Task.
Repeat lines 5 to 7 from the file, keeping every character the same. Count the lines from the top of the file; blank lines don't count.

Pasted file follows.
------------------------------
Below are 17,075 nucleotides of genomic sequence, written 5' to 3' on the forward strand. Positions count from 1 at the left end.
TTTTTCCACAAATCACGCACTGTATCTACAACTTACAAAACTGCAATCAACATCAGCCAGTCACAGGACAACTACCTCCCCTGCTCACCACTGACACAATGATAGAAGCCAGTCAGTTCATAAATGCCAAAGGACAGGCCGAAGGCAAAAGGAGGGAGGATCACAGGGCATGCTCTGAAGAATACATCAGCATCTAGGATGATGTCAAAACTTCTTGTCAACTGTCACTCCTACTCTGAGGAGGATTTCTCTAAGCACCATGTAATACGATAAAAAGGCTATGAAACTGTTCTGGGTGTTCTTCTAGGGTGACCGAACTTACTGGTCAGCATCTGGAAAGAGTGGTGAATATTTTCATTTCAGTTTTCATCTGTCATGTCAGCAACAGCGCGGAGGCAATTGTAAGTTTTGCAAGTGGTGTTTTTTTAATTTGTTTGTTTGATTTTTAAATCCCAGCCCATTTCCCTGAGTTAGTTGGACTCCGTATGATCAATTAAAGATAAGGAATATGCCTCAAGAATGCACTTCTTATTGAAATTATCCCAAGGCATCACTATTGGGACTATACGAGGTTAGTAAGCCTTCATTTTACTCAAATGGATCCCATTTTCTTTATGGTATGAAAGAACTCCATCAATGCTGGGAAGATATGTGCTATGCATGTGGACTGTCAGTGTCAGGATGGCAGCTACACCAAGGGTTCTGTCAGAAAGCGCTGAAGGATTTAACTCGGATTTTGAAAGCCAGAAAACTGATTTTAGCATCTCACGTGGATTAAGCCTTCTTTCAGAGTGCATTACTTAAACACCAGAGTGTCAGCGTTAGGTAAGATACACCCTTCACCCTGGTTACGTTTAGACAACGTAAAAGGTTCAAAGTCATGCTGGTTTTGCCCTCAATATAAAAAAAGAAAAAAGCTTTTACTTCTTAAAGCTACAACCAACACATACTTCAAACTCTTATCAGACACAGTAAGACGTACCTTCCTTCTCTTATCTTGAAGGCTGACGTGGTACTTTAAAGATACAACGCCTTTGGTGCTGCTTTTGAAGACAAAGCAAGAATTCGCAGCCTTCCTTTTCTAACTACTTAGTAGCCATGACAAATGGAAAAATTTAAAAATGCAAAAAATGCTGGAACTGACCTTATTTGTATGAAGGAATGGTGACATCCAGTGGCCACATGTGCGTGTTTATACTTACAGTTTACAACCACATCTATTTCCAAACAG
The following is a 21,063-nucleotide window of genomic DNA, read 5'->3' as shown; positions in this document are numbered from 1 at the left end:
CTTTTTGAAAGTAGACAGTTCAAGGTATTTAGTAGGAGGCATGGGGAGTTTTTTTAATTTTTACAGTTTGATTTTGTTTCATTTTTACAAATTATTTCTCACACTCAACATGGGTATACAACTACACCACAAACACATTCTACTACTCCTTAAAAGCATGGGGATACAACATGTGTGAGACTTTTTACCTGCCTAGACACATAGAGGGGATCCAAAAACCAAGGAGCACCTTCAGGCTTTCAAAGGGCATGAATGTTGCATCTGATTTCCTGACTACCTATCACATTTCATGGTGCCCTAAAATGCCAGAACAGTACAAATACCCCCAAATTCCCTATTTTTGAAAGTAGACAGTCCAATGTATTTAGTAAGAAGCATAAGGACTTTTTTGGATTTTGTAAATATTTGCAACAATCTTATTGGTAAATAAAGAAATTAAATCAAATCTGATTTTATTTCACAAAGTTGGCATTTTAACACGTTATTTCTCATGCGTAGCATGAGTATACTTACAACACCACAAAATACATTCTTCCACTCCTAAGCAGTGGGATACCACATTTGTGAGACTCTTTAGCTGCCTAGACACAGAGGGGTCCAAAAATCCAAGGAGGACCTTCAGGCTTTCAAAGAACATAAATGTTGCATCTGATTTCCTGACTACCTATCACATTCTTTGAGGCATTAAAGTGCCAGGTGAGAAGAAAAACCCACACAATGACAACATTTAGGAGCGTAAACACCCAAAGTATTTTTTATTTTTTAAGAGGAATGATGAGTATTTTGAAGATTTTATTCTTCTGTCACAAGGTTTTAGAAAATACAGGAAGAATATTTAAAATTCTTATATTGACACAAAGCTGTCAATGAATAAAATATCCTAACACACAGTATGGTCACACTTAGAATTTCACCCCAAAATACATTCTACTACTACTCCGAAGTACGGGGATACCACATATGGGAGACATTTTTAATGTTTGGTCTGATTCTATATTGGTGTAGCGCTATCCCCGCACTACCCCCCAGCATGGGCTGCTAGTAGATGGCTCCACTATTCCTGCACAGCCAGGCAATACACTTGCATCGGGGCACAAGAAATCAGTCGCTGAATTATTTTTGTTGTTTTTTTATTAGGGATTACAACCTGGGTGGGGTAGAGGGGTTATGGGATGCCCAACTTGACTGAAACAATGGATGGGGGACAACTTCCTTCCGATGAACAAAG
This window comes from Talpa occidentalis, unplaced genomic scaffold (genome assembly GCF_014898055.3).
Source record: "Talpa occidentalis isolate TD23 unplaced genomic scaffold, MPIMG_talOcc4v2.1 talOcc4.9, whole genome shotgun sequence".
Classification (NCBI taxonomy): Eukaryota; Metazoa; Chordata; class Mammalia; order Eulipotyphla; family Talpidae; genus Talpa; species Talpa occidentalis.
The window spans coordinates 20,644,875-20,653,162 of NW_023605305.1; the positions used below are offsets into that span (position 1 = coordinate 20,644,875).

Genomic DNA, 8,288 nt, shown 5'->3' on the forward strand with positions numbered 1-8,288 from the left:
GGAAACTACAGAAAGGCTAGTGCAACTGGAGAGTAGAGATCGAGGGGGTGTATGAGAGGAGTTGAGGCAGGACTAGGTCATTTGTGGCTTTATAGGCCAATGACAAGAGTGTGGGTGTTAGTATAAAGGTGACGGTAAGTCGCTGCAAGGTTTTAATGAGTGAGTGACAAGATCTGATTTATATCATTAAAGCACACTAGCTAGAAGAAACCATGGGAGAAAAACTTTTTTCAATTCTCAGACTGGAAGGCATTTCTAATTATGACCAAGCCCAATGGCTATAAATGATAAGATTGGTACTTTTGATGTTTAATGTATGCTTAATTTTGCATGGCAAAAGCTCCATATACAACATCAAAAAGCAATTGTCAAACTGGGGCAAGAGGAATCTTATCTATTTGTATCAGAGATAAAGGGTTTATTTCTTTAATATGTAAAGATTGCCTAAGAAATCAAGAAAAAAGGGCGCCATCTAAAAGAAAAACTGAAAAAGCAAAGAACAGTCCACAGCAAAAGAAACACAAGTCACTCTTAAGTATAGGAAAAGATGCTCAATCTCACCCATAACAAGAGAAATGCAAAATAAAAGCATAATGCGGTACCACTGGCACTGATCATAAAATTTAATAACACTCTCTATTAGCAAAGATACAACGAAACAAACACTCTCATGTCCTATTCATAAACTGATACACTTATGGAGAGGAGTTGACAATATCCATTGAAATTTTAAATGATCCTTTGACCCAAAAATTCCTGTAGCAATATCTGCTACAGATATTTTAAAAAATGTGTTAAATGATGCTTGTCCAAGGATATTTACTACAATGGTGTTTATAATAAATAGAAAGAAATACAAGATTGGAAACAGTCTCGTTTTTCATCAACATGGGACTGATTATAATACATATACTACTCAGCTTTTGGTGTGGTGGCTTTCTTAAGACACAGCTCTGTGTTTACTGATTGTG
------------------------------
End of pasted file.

This window comes from Talpa occidentalis, unplaced genomic scaffold (genome assembly GCF_014898055.3).
Source record: "Talpa occidentalis isolate TD23 unplaced genomic scaffold, MPIMG_talOcc4v2.1 talOcc4.9, whole genome shotgun sequence".
Classification (NCBI taxonomy): Eukaryota; Metazoa; Chordata; class Mammalia; order Eulipotyphla; family Talpidae; genus Talpa; species Talpa occidentalis.